The 101 on the 1031

Nov 19, 2021 | Blog Posts

by Patten Mills & Kevin Hodge | 4 min. read

Have you considered how much more you could achieve with your money if you didn’t have to pay good ole’ Uncle Sam? The 1031 like-kind exchange program provides business owners and investors the ability to roll proceeds from the sale of one investment property into the purchase of another, thereby deferring any capital gains taxes on profits from the sale and allowing more capital to be spent towards the new asset. A wide variety of motivators based on circumstance including retirement, portfolio growth acceleration through leverage, relocation, or optimization of facility efficiency for your business could incentivize individuals and corporations to upgrade properties using a 1031 exchange.

Providing A Leg Up for Business Owners and Investors Since 1921
For the last century, individuals and corporations have utilized the 1031 exchange program as an economic tool to leverage and expand investment in real estate. In a 2020 study, Ling and Petrova concluded that investment in replacement properties purchased through like-kind exchanges is on average 15.4% greater and capital expenditures approximately $0.50 higher per square foot than properties purchased through fully taxable sales. Business owners and investors, large and small, utilize the 1031 exchange program, with the average price of properties exchanged from 2010 to 2020 being approximately $575,000.

While Internal Revenue Code specifies that properties must be like-kind, this just means that the property must be commercial and not a personal residence. Office condominiums, automotive service businesses, shopping centers, apartment buildings, and land for future development are just a few examples of real estate assets that can be traded through like-kind exchange. Stock in trade is excluded as the program is not applicable for those purchasing a property with the intention of immediately selling it after making improvements. Therefore, 1031 exchanges may not be an option for house flippers and housing developers that build homes for sale.

Deferral of taxes makes exchanges of suboptimal investments for more productive investments more feasible for property owners. A small business owner may rely on a 1031 exchange to put all value from the sale of their business and real estate towards an investment that provides passive income in retirement, such as a property with long-term NNN leases. An investor may decide to leverage their residential rental portfolio to level-up to a larger-scale investment with potential for higher returns like a new mixed-use development.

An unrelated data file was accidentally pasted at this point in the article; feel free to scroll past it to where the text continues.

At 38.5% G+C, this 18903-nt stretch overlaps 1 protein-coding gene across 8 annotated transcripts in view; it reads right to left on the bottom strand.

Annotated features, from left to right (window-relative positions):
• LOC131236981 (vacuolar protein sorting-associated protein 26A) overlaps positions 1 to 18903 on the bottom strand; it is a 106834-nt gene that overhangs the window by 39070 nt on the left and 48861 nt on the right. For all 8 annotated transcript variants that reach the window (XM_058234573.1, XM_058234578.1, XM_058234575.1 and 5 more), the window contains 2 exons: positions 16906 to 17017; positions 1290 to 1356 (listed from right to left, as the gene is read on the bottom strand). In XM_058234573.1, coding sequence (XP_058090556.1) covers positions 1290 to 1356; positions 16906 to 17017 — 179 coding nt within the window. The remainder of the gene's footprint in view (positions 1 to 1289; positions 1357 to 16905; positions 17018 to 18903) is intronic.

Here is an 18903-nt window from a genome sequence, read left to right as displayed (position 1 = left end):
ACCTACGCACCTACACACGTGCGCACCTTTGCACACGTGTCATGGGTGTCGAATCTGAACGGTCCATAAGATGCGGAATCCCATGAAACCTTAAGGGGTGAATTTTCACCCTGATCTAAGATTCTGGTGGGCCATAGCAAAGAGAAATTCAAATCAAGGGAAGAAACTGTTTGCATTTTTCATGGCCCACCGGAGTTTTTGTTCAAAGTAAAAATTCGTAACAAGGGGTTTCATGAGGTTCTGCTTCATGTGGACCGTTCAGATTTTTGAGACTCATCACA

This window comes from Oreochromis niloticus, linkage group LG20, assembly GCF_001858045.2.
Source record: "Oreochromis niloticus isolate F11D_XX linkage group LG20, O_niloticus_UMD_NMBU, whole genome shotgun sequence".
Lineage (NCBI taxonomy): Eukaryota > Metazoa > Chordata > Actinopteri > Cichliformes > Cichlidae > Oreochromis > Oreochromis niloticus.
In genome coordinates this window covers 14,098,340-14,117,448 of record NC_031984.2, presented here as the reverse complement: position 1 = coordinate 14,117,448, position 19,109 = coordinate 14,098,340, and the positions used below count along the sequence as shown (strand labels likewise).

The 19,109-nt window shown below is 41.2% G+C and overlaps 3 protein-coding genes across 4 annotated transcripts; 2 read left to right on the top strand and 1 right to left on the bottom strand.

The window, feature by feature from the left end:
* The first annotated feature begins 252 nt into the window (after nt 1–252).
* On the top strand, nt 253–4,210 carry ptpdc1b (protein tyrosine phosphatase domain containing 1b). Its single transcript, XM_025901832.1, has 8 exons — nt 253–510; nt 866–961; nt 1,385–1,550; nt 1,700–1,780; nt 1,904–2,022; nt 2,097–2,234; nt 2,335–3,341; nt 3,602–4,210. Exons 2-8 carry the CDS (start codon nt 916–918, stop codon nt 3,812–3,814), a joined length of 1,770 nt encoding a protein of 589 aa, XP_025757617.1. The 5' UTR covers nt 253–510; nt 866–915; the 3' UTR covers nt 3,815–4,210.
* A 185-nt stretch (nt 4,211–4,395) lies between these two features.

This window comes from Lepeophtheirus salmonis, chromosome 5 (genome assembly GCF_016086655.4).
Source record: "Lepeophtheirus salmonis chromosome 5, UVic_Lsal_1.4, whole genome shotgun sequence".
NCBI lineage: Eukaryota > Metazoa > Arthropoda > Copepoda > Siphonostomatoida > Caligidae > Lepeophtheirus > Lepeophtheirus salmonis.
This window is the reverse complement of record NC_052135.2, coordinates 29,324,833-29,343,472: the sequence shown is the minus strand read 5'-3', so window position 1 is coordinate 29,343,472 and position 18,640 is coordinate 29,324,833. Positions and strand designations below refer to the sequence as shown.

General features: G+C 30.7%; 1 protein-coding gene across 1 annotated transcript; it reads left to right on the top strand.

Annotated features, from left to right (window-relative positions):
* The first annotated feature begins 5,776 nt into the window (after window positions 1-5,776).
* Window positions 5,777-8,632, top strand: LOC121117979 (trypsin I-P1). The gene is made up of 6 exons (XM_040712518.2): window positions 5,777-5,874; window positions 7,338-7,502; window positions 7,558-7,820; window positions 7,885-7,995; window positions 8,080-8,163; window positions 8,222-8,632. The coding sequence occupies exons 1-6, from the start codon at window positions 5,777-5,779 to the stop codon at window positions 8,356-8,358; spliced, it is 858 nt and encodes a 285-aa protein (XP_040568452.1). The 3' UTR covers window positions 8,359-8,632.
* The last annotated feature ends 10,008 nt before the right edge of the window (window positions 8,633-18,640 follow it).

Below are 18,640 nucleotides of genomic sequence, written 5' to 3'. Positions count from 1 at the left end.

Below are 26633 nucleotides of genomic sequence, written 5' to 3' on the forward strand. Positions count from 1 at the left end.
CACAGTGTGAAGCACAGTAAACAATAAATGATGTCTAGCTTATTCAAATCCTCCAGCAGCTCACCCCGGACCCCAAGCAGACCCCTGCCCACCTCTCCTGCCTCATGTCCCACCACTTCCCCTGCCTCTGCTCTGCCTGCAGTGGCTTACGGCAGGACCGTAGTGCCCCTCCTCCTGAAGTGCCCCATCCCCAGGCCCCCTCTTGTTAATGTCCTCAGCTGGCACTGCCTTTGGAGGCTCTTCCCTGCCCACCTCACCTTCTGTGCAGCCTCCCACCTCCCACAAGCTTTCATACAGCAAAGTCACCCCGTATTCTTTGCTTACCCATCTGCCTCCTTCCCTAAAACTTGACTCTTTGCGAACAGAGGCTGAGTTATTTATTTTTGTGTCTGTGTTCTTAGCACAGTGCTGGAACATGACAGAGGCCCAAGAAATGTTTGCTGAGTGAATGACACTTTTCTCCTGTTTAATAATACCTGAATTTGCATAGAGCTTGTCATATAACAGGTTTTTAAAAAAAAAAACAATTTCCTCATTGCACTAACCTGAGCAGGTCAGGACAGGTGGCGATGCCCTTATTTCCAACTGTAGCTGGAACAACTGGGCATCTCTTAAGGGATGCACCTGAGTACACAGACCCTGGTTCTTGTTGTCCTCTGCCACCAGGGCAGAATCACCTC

"A small business owner may rely on a 1031 exchange to put all value from the sale of their business and real estate towards an investment that provides passive income in retirement."

Any commercial property within the United States can be exchanged for another commercial property. For instance, a company relocating from Maryland to Pennsylvania can use a like-kind exchange to apply profits from the sale of the company’s office building in Maryland directly towards the purchase of an office building in Pennsylvania without paying capital gains taxes. Properties can be exchanged across state lines, however, tax treatment at the state level varies. Pennsylvania currently does not acknowledge the 1031 exchange at the state level. Therefore, either PA’s Personal Income Tax (PIT) or PA’s Corporate Net Income Tax is still due at the time of sale depending on if the exchange is completed by an individual or corporation.